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Articles of Interest- Friday, July 26, 2019

Articles of Interest- Friday, July 26, 2019

OSU’s Kim Anderson Talks About the Impact the Uncertainty in the Corn Market is Causing in the Wheat Market

Oklahoma Ag Report – 07/25/2019

Anderson says corn market uncertainty is affecting wheat prices, but in a positive way. Wheat is currently priced near $4.20/bu. while corn is closer to $4.30/bu. Feed mills and feedlots are now reportedly using wheat instead of corn, which Anderson says is helping raise the price of wheat. Uncertainty is also prevalent the soybean market as well. USDA estimates there are 80 million acres planted of soybeans, while the market had expected significantly more than that. However, the USDA is conducting a survey this month to re-estimate the soybean and corn planted acres, the results of which will be released August 12th. Anderson says uncertainty in the markets will likely continue until the survey is released.

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EU Wheat Prices Edge Higher as Global Crop Outlook Cut

Reuters – 07/25/2019

European wheat futures in Paris edged higher on Thursday, boosted by a diminishing crop outlook in top exporter Russia, although gains were limited by talk that harvests in France and Germany could be larger than expected. Benchmark December milling wheat on Paris-based Euronext, settled 0.4% higher at 180.75 euros a tonne. “The market is in a wait-and-see mood as the harvest in Western Europe is coming in, with talk growing of larger crops than expected. At the same time opposite news is coming from the Black Sea,” one trader said. The International Grains Council (IGC) cut its forecast for world wheat production in the 2019/2020 season by 6 million tonnes to a still record 763 million tonnes.

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Russian Wheat Optimism Is Fading as Heat Shrinks Bumper Crop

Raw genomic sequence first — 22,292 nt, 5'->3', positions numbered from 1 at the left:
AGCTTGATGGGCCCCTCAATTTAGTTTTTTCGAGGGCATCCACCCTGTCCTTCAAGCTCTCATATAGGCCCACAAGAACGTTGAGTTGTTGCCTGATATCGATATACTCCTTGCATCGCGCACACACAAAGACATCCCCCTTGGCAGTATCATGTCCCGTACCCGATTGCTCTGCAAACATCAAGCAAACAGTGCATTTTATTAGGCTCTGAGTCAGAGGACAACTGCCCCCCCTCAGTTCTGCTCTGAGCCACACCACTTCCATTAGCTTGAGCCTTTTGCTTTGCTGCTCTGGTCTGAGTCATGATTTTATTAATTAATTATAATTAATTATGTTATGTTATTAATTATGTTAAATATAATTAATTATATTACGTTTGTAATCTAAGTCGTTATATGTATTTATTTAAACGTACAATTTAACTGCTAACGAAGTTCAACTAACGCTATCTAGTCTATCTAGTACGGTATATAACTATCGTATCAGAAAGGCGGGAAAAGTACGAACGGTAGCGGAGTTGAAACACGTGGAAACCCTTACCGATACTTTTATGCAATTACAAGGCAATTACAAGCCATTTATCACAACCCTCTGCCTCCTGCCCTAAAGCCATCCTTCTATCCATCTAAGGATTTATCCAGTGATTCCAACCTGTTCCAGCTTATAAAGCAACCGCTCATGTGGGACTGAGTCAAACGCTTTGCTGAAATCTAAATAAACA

Hellenic Shipping News – 07/25/2019

Wheat farmers in Russia, the world’s top shipper, have started the new season a lot less optimistic than they were just a few months ago. Heat and dryness have curbed the crop’s potential, prompting analysts to keep downgrading their outlook for the harvest and exports. As well as hurting yields, the weather has improved crop quality to the point where it’s harder to sell, and the nation’s exports are off to a slower start. While Russia is still set to collect its second-biggest crop and nobody expects it to lose its title as the No. 1 exporter, it’s facing more competition from rival shippers, particularly in the Black Sea. For example, more favorable weather in Ukraine has put the nation on course for a record wheat crop, and a good harvest in Romania is helping take market share from Russia.

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Boris Johnson Vows to Ditch EU Rules on GM Crops

Science Business – 07/25/2019

Boris Johnson pledged to abandon European environmental rules that have curtailed development of genetically modified (GM) crop plants and farm animals in the UK, in his first speech as prime minister on Wednesday. “Let’s liberate the UK’s extraordinary bioscience sector from anti-genetic modification rules. Let’s develop the blight-resistant crops that will feed the world,” Johnson said. Johnson also reiterated a pledge to build a rival satellite navigation system to the EU’s Galileo network and promised to change tax rules to benefit investments in capital and research.

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Good and Bad News for Wheat Crops in Rising CO2

Technology Networks – 07/25/2019

Levels of atmospheric carbon dioxide (CO2) are rising, which experts predict could produce more droughts and hotter temperatures. Although these weather changes would negatively impact many plants’ growth, the increased CO2 availability might actually be advantageous because plants use the greenhouse gas to make food by photosynthesis. Now, researchers reporting in ACS’ Journal of Agricultural and Food Chemistry say that a much higher CO2 level could increase wheat yield but slightly reduce its nutritional quality.

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Harsh Winter, Soggy Spring Blamed for Weak Winter Wheat Crops in Ottawa County

Reuters – 07/24/2019

“I lost one field due to the wet weather, the spring, and the other field I harvested,” Libben said. “Anything that’s out there growing has had a tough time.” On top of handling his own crops Libben also checks on other fields in his role with the Ottawa Soil and Water Conservation District. “This wheat field behind us is averaging about 30 percent less yield than it normally would,” Libben said of a field off State Route 19 just north of Oak Harbor.

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Source: U.S. Wheat Associates